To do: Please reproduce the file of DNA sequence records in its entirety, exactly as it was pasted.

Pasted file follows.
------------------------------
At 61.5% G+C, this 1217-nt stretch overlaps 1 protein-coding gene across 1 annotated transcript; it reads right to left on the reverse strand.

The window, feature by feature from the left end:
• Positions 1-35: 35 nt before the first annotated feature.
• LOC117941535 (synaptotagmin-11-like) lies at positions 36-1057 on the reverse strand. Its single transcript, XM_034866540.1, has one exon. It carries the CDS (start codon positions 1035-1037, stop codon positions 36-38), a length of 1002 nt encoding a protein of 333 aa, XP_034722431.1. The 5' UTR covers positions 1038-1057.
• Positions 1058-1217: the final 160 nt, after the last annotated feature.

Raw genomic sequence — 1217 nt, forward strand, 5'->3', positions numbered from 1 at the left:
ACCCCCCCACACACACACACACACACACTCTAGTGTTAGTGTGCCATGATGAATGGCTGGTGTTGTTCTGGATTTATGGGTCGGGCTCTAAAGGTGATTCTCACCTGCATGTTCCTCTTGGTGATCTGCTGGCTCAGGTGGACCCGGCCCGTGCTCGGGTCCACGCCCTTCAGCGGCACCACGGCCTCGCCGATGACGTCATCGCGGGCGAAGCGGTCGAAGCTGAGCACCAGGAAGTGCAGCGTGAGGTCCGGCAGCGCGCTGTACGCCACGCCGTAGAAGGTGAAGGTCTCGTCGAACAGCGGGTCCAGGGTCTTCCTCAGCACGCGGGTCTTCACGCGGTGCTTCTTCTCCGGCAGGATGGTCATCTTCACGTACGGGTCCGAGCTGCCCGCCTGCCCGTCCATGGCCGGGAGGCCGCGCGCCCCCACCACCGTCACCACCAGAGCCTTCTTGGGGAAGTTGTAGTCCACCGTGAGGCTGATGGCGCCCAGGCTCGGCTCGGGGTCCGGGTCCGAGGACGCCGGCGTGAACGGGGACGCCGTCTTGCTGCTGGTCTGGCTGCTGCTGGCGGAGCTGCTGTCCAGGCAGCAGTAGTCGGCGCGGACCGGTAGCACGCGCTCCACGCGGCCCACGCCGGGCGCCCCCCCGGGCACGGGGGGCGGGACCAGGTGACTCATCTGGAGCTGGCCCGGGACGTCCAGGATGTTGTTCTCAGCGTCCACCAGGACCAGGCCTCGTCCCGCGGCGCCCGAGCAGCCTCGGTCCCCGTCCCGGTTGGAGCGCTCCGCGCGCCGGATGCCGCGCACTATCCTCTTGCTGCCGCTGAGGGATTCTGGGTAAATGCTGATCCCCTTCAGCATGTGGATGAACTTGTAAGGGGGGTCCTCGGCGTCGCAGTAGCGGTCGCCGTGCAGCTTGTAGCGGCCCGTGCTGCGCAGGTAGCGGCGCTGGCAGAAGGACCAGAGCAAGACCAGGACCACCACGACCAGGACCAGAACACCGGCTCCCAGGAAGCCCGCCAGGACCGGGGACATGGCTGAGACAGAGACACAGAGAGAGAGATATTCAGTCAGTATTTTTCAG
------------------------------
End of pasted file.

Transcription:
At 61.5% G+C, this 1217-nt stretch overlaps 1 protein-coding gene across 1 annotated transcript; it reads right to left on the reverse strand.

The window, feature by feature from the left end:
• Positions 1-35: 35 nt before the first annotated feature.
• LOC117941535 (synaptotagmin-11-like) lies at positions 36-1057 on the reverse strand. Its single transcript, XM_034866540.1, has one exon. It carries the CDS (start codon positions 1035-1037, stop codon positions 36-38), a length of 1002 nt encoding a protein of 333 aa, XP_034722431.1. The 5' UTR covers positions 1038-1057.
• Positions 1058-1217: the final 160 nt, after the last annotated feature.

Raw genomic sequence — 1217 nt, forward strand, 5'->3', positions numbered from 1 at the left:
ACCCCCCCACACACACACACACACACACTCTAGTGTTAGTGTGCCATGATGAATGGCTGGTGTTGTTCTGGATTTATGGGTCGGGCTCTAAAGGTGATTCTCACCTGCATGTTCCTCTTGGTGATCTGCTGGCTCAGGTGGACCCGGCCCGTGCTCGGGTCCACGCCCTTCAGCGGCACCACGGCCTCGCCGATGACGTCATCGCGGGCGAAGCGGTCGAAGCTGAGCACCAGGAAGTGCAGCGTGAGGTCCGGCAGCGCGCTGTACGCCACGCCGTAGAAGGTGAAGGTCTCGTCGAACAGCGGGTCCAGGGTCTTCCTCAGCACGCGGGTCTTCACGCGGTGCTTCTTCTCCGGCAGGATGGTCATCTTCACGTACGGGTCCGAGCTGCCCGCCTGCCCGTCCATGGCCGGGAGGCCGCGCGCCCCCACCACCGTCACCACCAGAGCCTTCTTGGGGAAGTTGTAGTCCACCGTGAGGCTGATGGCGCCCAGGCTCGGCTCGGGGTCCGGGTCCGAGGACGCCGGCGTGAACGGGGACGCCGTCTTGCTGCTGGTCTGGCTGCTGCTGGCGGAGCTGCTGTCCAGGCAGCAGTAGTCGGCGCGGACCGGTAGCACGCGCTCCACGCGGCCCACGCCGGGCGCCCCCCCGGGCACGGGGGGCGGGACCAGGTGACTCATCTGGAGCTGGCCCGGGACGTCCAGGATGTTGTTCTCAGCGTCCACCAGGACCAGGCCTCGTCCCGCGGCGCCCGAGCAGCCTCGGTCCCCGTCCCGGTTGGAGCGCTCCGCGCGCCGGATGCCGCGCACTATCCTCTTGCTGCCGCTGAGGGATTCTGGGTAAATGCTGATCCCCTTCAGCATGTGGATGAACTTGTAAGGGGGGTCCTCGGCGTCGCAGTAGCGGTCGCCGTGCAGCTTGTAGCGGCCCGTGCTGCGCAGGTAGCGGCGCTGGCAGAAGGACCAGAGCAAGACCAGGACCACCACGACCAGGACCAGAACACCGGCTCCCAGGAAGCCCGCCAGGACCGGGGACATGGCTGAGACAGAGACACAGAGAGAGAGATATTCAGTCAGTATTTTTCAG